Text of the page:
I believe that this is the most talked about and least understood of the three flexes. You often hear people say that the stiffer the better and that any bottom bracket flex results in a loss of energy. I firmly believe that to be untrue. Let’s look at what causes bottom bracket flex and what it leads to.
When a rider pushes down on the pedal he also, for better or worse, pushes sideways. This is because the pedal is off to the side of the bike and is not in the bike’s centerline. When the rider pushes down with the right foot the bottom bracket flexes to the left. The common belief is that the energy used to push the bottom bracket sideways is lost forever. I contend that it’s not lost, but stored to be returned later. Our physics friends will remind us that energy cannot be created or destroyed. It can be converted to different forms such as heat or light, or it can be stored. In this case the majority of the energy that goes into flexing the frame is stored in the frame itself.
When the bottom bracket is pushed to the side, it stays there until the force that was holding it there is released. So at the top of the pedal stroke the bottom bracket starts its sideways move and at the bottom of the stroke it returns to neutral. In returning to neutral it applies that returned energy to the drive train and then to the road. This flex and return smoothes out our power transmission to the ground, making acceleration smoother and optimizing traction.
So what happens if a frame is too soft or too stiff in the bottom bracket for a given rider?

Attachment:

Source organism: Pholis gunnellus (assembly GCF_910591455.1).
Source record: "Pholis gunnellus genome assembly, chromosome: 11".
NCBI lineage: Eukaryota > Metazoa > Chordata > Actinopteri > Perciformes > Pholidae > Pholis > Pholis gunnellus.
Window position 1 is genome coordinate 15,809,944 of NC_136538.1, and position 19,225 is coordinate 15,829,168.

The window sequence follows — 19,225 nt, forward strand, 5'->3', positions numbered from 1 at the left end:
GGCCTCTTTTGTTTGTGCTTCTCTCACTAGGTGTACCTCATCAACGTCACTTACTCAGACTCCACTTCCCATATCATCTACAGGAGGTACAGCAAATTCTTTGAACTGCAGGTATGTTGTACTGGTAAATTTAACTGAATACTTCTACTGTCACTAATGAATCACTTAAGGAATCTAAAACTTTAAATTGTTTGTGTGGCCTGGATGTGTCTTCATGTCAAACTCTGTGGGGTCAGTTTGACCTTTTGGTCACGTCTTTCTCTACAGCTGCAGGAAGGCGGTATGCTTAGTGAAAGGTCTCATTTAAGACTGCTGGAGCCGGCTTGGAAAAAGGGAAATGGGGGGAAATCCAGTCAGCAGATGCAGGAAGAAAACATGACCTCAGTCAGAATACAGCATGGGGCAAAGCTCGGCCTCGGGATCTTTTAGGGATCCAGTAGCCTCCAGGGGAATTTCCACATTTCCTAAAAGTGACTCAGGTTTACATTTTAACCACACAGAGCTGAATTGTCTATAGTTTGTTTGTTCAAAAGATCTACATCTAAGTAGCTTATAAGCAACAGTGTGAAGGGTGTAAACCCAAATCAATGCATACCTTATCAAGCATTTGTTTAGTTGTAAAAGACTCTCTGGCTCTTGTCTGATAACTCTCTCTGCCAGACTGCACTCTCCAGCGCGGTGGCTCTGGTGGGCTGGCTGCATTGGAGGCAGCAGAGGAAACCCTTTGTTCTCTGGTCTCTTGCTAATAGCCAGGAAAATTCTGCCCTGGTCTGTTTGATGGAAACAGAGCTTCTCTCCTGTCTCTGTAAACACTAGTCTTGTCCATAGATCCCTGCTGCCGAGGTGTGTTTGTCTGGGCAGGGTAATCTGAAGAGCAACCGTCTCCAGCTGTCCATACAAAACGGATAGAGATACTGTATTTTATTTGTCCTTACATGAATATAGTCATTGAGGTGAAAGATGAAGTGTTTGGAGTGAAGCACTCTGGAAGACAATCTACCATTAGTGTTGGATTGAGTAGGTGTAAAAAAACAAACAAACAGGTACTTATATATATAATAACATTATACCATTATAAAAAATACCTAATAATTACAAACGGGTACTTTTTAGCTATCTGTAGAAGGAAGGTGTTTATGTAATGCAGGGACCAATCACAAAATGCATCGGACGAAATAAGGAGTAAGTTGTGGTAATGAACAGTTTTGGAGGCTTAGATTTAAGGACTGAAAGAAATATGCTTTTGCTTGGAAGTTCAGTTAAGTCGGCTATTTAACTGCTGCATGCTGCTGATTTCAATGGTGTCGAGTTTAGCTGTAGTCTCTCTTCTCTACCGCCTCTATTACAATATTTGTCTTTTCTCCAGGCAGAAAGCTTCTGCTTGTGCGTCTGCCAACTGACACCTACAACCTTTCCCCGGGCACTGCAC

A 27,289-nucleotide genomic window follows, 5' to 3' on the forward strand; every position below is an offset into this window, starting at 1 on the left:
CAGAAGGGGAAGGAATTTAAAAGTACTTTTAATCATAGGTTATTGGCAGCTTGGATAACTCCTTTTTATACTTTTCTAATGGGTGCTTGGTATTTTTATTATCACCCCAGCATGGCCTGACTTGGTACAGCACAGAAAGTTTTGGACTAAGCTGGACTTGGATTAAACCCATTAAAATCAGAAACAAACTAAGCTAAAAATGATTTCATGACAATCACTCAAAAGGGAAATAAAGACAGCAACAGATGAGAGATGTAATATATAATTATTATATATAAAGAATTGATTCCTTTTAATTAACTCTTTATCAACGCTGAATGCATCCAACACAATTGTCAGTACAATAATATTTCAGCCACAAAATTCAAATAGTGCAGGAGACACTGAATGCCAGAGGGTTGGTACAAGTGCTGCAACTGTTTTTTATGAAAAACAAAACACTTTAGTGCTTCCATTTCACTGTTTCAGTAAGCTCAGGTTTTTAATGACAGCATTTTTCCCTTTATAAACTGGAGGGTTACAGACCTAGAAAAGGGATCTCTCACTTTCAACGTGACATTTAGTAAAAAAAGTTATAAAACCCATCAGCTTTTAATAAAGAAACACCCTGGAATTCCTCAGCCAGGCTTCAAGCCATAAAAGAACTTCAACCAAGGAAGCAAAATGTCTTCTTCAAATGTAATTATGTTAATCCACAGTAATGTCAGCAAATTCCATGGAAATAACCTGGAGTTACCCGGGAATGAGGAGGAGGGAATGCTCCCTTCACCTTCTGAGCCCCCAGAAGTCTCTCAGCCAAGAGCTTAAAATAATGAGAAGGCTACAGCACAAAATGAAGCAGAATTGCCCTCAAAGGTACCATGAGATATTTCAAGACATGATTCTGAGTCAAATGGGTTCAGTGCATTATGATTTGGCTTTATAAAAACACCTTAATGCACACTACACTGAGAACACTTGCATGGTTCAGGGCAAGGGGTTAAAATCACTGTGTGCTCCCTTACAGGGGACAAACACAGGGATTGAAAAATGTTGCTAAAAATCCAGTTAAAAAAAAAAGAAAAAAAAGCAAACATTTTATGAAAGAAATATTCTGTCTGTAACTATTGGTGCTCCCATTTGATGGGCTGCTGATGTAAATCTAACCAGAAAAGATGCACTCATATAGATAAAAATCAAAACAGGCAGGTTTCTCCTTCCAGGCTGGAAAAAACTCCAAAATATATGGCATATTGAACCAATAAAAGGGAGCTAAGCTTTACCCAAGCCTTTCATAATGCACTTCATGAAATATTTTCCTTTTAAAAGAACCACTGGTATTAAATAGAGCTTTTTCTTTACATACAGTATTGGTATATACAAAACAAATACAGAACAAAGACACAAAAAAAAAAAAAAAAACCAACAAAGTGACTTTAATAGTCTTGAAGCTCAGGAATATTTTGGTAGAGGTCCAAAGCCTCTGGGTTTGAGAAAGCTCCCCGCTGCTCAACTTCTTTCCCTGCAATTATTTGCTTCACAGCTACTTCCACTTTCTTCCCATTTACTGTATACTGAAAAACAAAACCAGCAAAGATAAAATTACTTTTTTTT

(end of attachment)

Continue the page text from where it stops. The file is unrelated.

If the bottom bracket is too soft, it will deflect so far that it doesn’t have time to return back to its neutral position before the next pedal stroke on the other side. This will feel inefficient as well as unstable… not a rewarding experience.
If the bottom bracket is too stiff for the rider something very interesting happens. We’ve all ridden with someone whose rear tire makes lots of scuffing noise when they are out of the saddle. What does that noise come from? When the rider pushes down (and unavoidably sideways) and the frame can’t flex and store the energy, something has to give. So the tire loses hold of the pavement, resulting in a sideways scrub. In this case energy from the pedal stroke is lost as the tire slides sideways on the road, neither propelling the bike forward, nor returning energy into the next pedal stroke. So it’s easy to see why a frame that is too stiff would be slower.
So what are the ways the designer and builder can control and determine the amount of each flex a frame will have? This is done by choosing the proper tubes. The best tubing is available in a variety of diameters, wall thicknesses, and butt lengths. Let’s take a look at these things separately.
Tube diameter has the largest effect on frame stiffness. The bigger the tube the harder it is to bend or twist it.
Wall thickness has a larger effect on bending that it does on twisting. Therefore changing wall thickness has less effect than changing diameter and is used to fine tune ride quality.
Butt length and placement is an area that few builders explore. Outside the one man shop, almost no one considers it. Each end of the tube has a butt, or a thicker section of tube. By carefully choosing how much of the tube to cut off each end to get the correct tube length, a builder can fine tune the ride and road feel.
Now, for the wrap-up.
What does all this mean to the rider? In my opinion it means a given rider needs a frame with the right combination of the three flexes. And because all riders are unique their bikes should be too. Take the time to really communicate with your builder and he’ll take it all in and put together a dream bike. A bike with the proper amount of flex will help you ride faster, more comfortably, and will create that sweet feeling of a finely tuned machine.
You’ve been reading too long now… it’s time for a ride.